“Using simple ingredients, even the most unassuming of street vendors is able to craft dishes of surpassing quality and delectability”

Ho Chi Minh City—and Vietnam as a whole—has a knack for combining opulence with humility, and nowhere shows this more obviously than in the cuisine. Using simple ingredients, even the most unassuming of street vendors is able to craft dishes of surpassing quality and delectability. Jon Kennedy, who paid a visit to the Three Kingdoms recently, says: “The street food was very delicious, particularly the pho bo, which is a clear noodle soup made with thinly sliced beef. In fact you could barely move for street vendors and small restaurants, which are definitely worth exploring.”

Beyond its cities, Vietnam is rightly celebrated for its astounding natural beauty. The Mekong Delta—a vast region of meandering waterways, sprawling rice paddies and picture-postcard islands—is a diverse and lively region that is crucial to Vietnam’s economy. The rivers and tributaries of the delta are crammed with junks, skiffs and other small water craft, used by fishermen to ply their trade and by the locals to simply navigate their way across this magical landscape.


The Angkor Wat temple appears on Cambodia’s flag, the only national flag to feature the image of a building

Angkor Wat translates to “City of Temples” or simply “City Temple.” New temples and ruins are being discovered nearly every year

Unusual for the time of construction, Angkor Wat was dedicated to Vishnu, a Hindu deity, rather than the current king.

Magic is not in short supply in Cambodia either; when visiting the village of Siem Reap, for example, the traveller is likely to feel that they are stepping foot into another world. Venture beyond its colonial architecture and chic modern amenities, and you will quickly discover that it is a portal to an ancient past. The Hindu temples of Angkor, just outside Siem Reap, are globally celebrated for their profound beauty and air of mystery. As Jon says of his visit to Angkor Wat, “That was an experience that has genuinely lived long in my mind. The most impressive architectural constructions I have ever seen. Angkor Wat and the surrounding temples really deserve a place in the wonders of the world. Yes, it is a very touristic place, but that really just reflects how amazing and unique it is there. But if you were really to dig deep into the place and visit some of the smaller ruins, you can escape the herds.”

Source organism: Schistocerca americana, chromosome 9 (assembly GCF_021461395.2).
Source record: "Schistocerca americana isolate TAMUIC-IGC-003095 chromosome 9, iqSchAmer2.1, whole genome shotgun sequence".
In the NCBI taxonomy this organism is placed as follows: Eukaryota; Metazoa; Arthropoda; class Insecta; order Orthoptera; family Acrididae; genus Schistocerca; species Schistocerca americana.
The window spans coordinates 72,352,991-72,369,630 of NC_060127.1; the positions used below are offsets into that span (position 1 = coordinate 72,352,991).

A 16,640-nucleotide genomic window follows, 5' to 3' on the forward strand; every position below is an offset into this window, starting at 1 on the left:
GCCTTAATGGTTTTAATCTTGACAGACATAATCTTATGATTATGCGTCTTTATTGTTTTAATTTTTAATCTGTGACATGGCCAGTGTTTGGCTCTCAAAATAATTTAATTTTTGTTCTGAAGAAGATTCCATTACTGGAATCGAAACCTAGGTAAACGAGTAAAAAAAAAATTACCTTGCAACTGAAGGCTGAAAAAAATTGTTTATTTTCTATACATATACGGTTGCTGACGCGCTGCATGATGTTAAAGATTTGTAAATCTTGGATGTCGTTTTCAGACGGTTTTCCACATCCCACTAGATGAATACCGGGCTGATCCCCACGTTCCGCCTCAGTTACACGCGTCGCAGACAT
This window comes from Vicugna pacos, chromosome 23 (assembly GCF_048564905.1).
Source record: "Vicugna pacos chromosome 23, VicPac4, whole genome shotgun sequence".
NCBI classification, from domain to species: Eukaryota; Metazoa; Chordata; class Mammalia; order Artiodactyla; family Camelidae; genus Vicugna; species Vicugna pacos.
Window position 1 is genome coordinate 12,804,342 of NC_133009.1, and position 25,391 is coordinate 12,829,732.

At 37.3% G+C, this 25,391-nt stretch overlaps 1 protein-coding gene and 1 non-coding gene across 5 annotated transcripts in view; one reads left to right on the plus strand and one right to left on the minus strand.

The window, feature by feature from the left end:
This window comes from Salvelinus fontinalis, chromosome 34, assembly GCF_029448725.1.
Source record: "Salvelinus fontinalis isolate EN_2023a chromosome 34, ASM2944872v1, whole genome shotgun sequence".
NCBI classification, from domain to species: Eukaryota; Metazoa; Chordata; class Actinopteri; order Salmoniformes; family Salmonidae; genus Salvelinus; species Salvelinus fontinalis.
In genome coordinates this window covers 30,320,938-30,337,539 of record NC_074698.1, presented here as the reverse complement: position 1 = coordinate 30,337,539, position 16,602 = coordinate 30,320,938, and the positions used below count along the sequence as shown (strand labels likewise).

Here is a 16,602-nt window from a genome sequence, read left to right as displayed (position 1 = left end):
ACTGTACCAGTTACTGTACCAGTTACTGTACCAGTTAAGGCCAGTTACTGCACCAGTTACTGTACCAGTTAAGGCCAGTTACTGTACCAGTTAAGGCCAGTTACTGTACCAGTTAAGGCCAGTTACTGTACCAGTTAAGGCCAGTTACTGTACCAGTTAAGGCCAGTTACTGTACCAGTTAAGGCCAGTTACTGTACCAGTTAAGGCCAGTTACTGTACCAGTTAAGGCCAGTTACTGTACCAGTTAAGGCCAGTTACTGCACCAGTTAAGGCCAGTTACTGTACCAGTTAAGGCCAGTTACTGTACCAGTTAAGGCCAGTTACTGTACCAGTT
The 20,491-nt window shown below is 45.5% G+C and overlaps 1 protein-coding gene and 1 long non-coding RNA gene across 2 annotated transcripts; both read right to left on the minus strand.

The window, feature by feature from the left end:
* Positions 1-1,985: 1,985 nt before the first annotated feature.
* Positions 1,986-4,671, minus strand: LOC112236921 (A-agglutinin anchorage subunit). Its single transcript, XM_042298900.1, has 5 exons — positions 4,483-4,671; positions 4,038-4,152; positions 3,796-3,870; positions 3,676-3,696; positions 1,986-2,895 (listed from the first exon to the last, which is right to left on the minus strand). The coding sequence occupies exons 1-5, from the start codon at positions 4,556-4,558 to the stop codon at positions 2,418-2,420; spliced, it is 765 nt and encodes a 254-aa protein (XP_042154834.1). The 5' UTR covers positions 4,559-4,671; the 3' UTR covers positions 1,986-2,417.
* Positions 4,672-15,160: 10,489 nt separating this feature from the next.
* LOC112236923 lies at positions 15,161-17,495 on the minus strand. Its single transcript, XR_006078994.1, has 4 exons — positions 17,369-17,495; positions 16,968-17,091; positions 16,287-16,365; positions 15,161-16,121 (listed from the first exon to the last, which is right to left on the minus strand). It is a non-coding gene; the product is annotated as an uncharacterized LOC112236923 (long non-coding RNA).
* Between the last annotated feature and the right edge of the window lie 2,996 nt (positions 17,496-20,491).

“even the most sceptical of visitors are likely to feel a certain connection with the sacred when walking around these dizzyingly ornate historical sites”

Angkor Wat is probably the most famous attraction in the area, but no traveller should neglect the equally breath-taking temple of Angkor Thom, with its colossal carved stone faces, the Temple of Shiva or the Banteay Srei Temple, among many others. It is no accident that this whole area has been seen as a holy place for centuries—even the most sceptical of visitors are likely to feel a certain connection with the sacred when walking around these dizzyingly ornate historical sites. The fact that they are embedded deep within some of the planet’s most luscious and teeming jungle rainforest only adds to their romance and mystique.


The average Laotian eats more than 345 pounds of sticky rice per year—more than anywhere else in the world